Food and beverage processors implement safety, security and plant efficiency measures while continuing to cut costs.

Meadow Gold Dairy expects to complete construction of its new 75,000 square-foot fluid milk plant located in Las Vegas this fall. Source: Big-D Construction.
Just when you thought they couldn't possibly trim any more from the engineering budget, food and beverage companies across North America are still in a very cost-conscious mode, according to Food Engineering's annual food plant construction survey. With total projects down 3.5 percent from last year, this year's survey uncovered 512 plant projects planned, underway or completed during 2003.

New plant projects numbered 157, and 355 expansion/renovation projects of $1 million or more were also uncovered. The number of greenfield projects fell by 12 percent versus last year, while the number of expansion/renovation projects remained flat.

Food and beverage companies are becoming increasingly reluctant to provide details about their plant projects for competitive reasons, leaving FE editors unable to confirm some projects. Despite this resistance, FE research still shows a drop in total projects.

Perhaps the fallout from the consolidation era of the late ‘90s is finally coming to an end. Since that time surviving plants had to reengineer in order to bring new products in house from the shuttered plants. Now, after September 11, 2001, food manufacturers are faced with a horse of a different color.

The top trends effecting new food and beverage plant projects, besides corporate belt-tightening, include food safety, plant security and gearing up for the Bioterrorism Act.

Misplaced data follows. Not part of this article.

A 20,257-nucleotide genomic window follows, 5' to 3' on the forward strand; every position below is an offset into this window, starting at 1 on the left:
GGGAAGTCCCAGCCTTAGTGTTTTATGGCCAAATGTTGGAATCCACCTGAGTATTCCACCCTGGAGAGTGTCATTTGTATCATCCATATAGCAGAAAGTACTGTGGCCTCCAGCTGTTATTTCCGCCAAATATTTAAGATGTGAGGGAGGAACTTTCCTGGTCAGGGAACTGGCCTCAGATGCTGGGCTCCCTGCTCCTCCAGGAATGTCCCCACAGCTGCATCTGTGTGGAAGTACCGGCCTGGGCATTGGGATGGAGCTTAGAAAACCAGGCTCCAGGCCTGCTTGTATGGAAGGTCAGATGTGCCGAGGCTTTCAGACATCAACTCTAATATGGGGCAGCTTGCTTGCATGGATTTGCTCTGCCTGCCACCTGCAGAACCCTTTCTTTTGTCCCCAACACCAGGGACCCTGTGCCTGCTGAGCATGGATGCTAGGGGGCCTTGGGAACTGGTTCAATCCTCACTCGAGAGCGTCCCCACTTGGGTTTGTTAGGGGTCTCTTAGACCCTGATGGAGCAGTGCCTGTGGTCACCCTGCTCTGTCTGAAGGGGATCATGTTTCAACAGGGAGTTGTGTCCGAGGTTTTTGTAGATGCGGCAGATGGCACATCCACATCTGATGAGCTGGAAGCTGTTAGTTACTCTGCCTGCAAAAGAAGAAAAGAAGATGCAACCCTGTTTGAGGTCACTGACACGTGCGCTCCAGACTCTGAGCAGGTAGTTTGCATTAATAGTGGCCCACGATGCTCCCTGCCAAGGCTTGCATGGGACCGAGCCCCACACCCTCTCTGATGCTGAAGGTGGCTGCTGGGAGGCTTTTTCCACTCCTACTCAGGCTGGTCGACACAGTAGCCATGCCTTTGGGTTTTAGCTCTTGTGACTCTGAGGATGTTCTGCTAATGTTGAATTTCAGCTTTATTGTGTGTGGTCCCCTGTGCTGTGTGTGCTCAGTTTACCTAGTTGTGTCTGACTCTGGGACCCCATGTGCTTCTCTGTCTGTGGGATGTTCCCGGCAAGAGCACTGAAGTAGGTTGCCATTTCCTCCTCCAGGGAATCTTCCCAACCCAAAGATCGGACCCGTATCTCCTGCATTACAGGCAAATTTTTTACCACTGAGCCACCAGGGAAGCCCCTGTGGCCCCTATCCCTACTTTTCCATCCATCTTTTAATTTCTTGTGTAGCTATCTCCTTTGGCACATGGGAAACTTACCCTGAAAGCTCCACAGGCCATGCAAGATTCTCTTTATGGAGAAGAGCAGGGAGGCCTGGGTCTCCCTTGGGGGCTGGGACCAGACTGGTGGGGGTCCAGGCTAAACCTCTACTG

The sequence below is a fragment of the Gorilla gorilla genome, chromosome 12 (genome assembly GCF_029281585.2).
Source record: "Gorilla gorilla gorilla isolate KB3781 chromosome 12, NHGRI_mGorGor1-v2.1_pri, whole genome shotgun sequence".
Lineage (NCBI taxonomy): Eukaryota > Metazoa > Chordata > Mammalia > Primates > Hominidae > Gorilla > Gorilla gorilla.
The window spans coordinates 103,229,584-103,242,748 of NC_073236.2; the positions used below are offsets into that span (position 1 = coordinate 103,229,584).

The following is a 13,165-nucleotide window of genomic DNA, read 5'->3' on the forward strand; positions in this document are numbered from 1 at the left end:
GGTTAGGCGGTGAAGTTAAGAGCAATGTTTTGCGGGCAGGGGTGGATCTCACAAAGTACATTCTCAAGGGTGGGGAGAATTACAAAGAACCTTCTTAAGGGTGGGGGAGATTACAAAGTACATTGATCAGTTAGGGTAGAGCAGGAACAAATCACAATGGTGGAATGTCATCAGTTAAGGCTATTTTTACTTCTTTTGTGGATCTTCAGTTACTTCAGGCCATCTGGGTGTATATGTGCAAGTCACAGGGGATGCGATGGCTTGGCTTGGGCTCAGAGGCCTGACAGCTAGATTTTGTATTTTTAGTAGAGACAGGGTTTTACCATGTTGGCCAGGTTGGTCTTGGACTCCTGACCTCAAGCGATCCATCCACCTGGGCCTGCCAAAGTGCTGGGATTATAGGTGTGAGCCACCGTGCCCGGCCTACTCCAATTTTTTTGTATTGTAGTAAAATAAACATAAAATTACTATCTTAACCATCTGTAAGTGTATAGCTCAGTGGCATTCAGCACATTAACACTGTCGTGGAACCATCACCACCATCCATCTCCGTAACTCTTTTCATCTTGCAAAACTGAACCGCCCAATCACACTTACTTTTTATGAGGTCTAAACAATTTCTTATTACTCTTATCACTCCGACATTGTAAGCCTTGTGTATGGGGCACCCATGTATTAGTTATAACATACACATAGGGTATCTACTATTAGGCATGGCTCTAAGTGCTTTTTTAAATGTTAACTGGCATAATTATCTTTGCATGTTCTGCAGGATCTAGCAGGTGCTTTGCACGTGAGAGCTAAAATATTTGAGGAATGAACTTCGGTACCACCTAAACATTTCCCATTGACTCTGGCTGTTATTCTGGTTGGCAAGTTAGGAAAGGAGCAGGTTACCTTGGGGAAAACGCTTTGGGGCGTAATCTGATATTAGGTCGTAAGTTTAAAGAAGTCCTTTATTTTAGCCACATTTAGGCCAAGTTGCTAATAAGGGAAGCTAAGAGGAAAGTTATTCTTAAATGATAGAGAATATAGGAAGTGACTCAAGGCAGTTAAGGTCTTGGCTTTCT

As food and beverage manufacturers cope with meeting the demands of mass merchandisers and answering the consumer call for safer foods, the factory floor strives to get processing and packaging operations up to peak efficiency.

According to Karl Landgraf, project manager with The Dennis Group, cost is almost always the operative principle in food and beverage plant projects. Landgraf attributes this to "corporations needing to get the swiftest payout possible on their investment."

Forrest D. McNabb, senior vice president with Big-D Construction Corp. says food and beverage companies are spending a lot more time on analyzing long-term cost solutions for operation and maintenance of facilities versus cost reduction methods to force projects into cost models. "It appears that (food companies) are considering life cycle costs along with operations and maintenance costs in lieu of just initial investment," he suggests.

The Austin Company is seeing a trend toward more automation to reduce personnel costs, particularly in more expensive states such as California. "Owners are more concerned with ROI (return on investment) evaluations on major capital equipment improvement projects," says Robert Graham, vice president, food and beverage facilities, for The Austin Company. "They are typically looking for a three-year or less payback on the investment," he adds.

The new Owens Country Sausage Sulphur Springs, TX plant was completed in November 2003. Source: Owens.

Playing it safe

As the number of food and beverage plant construction projects stumbled in this year's survey, could the recent emphasis on food safety and bioterrorism be the culprit stealing budget dollars?